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Preliminary science results from Rosetta's third Earth swingby

Preliminary science results from Rosetta's third Earth swingby

On 13 November 2009 Rosetta successfully performed its third and final swingby of Earth, with closest approach occurring at 07:45:40 UT at an altitude of 2480 km. Several of Rosetta's instruments were active during this swingby and performed science observations and calibration measurements. These measurements are used to characterise the performance of the various instruments and to prepare for the science observations planned during the encounter with asteroid Lutetia in 2010 and, ultimately, with comet 67P/Churyumov-Gerasimenko in 2014.

Below are some of the early results from these activities. Detailed analysis of the data gathered during the Earth swingby is on-going.


Visible and InfraRed Thermal Imaging Spectrometer

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These pictures were taken by VIRTIS between 14:00-14:25 UT on 13 November 2009, when Rosetta was at about 230 000 km from Earth's surface. The VIRTIS Mapper channel (VIRTIS-M) is a hyperspectral imager that collects image data simultaneously in 864 narrow, adjacent spectral bands (colours). The spectral information is used in studies of the composition of the observed areas, while the combined information from the image and spectral data provide two-dimensional compositional maps.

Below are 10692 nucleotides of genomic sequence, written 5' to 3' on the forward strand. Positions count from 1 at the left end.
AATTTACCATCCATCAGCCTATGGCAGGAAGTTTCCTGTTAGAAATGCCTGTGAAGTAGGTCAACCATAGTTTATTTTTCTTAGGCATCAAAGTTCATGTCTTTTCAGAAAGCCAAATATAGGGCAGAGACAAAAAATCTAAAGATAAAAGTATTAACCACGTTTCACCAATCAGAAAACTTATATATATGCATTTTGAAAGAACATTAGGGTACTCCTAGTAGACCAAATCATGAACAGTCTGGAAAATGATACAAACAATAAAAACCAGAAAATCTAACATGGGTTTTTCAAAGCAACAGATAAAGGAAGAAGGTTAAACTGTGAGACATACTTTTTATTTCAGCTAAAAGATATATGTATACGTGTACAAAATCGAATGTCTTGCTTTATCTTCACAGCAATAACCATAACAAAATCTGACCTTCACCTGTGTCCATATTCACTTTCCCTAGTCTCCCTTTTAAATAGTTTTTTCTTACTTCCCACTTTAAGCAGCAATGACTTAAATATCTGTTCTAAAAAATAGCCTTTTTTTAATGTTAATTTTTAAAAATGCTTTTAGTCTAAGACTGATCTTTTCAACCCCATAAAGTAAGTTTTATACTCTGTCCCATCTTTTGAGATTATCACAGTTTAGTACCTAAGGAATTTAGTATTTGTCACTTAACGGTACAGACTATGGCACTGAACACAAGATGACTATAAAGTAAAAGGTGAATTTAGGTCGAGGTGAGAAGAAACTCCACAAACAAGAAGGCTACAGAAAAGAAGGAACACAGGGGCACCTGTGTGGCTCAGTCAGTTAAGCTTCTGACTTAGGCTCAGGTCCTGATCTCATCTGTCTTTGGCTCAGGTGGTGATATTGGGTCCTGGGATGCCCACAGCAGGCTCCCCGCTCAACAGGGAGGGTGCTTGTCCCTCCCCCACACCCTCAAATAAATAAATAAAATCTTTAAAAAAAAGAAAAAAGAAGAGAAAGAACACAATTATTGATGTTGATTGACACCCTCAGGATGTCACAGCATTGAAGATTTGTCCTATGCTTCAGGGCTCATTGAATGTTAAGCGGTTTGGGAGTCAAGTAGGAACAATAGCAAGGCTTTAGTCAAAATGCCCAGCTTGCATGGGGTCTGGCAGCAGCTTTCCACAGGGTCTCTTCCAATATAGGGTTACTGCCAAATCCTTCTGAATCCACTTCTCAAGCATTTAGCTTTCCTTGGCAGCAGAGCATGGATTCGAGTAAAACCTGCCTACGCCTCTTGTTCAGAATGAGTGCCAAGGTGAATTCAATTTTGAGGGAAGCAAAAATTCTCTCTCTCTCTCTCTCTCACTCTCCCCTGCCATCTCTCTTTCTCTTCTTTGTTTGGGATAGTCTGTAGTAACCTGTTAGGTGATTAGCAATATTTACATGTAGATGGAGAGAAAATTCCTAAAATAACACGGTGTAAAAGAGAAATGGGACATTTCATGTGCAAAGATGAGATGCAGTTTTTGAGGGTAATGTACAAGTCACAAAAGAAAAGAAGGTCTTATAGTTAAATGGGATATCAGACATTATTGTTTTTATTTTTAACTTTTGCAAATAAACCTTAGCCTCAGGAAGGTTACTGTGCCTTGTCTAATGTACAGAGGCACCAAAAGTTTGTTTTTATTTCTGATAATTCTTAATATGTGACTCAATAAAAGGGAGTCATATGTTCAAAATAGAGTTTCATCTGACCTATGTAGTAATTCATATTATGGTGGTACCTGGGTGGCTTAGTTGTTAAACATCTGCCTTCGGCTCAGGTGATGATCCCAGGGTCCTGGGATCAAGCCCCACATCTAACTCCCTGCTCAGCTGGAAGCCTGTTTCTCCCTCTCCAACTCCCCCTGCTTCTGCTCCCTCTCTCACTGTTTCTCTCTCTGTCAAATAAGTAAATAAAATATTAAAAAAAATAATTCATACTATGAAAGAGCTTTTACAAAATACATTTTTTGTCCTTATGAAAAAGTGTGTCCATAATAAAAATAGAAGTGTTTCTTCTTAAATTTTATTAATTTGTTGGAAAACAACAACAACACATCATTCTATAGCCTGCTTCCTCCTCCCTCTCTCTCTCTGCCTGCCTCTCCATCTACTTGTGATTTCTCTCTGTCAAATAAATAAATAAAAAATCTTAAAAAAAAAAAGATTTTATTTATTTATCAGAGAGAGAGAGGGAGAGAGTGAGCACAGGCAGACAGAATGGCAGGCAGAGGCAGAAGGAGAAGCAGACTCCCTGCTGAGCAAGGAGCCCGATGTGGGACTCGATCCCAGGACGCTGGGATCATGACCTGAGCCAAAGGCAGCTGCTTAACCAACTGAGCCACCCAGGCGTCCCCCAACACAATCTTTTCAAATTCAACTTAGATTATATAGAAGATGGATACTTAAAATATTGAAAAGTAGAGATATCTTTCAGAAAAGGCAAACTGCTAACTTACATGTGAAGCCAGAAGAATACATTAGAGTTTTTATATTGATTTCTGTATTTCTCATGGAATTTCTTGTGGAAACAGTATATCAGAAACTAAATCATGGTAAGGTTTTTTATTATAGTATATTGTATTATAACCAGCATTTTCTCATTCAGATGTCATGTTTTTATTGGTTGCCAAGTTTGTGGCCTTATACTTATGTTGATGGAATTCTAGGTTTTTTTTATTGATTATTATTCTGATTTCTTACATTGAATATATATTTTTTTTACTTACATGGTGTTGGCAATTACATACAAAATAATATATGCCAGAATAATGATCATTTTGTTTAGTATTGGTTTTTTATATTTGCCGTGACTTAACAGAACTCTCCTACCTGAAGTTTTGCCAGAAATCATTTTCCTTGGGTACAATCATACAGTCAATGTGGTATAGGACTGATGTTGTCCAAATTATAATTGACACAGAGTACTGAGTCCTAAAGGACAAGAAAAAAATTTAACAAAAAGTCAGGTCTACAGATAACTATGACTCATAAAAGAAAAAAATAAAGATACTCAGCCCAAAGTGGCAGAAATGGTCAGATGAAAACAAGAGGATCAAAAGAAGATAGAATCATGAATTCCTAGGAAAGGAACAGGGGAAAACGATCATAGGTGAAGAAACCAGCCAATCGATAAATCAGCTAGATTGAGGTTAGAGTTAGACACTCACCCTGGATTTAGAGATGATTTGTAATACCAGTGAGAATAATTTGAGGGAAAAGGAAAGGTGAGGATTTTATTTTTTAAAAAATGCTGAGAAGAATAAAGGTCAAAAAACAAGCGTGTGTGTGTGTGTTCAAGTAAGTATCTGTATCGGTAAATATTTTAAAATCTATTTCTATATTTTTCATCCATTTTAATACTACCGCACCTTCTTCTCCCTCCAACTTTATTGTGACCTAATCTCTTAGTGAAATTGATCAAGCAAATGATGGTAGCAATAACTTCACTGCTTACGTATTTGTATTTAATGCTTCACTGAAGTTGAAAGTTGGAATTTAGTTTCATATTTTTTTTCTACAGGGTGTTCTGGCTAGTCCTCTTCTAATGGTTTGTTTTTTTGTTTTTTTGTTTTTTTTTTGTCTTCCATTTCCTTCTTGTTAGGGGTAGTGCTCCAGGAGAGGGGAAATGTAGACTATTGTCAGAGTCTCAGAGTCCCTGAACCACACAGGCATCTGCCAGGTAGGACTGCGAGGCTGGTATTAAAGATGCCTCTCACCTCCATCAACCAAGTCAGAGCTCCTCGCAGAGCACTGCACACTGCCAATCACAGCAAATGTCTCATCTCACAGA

This sequence of five images shows the capability of VIRTIS to isolate desired features of the observed object using the spectral data. The first two images of the sequence are colour composites made by choosing two different sets of three spectral bands in the visual waveband range. The middle image is a false-colour image that shows the distribution of chlorophyll. The fourth image is a composite made using three spectral bands in the infrared. The final image shows the Earth as seen in a single narrow infrared band at 5.0 µm.



Standard Radiation Environment Monitor

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Rosetta's SREM was also active during the swingby and was used to determine the spatial distribution of the Earth's radiation belts along Rosetta's trajectory as the spacecraft passed the Earth.

These plots show the measurements of the electron and proton count rates, the Earth's magnetic field strength and the derived electron fluxes in different energy ranges.

Credit: ESA/Paul Buehler/PSI

Rosetta Plasma Consortium

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The RPC is a set of 5 instruments designed to make complementary measurements of the plasma environment around comet 67P/Churyumov-Gerasimenko.

Starting at 20:00 UTC on 9 November 2009, the RPC monitored the Earth's plasma environment and performed magnetospheric studies for a period of one week around closest approach. During this period, on 10 November 2009, the RPC's Langmuir Probe (LAP) picked up clear signals from Rosetta's thrusters being fired.

Credit: ESA/RPC-LAP/IRF Uppsala

Last Update: 1 September 2019
18-Aug-2022 05:21 UT

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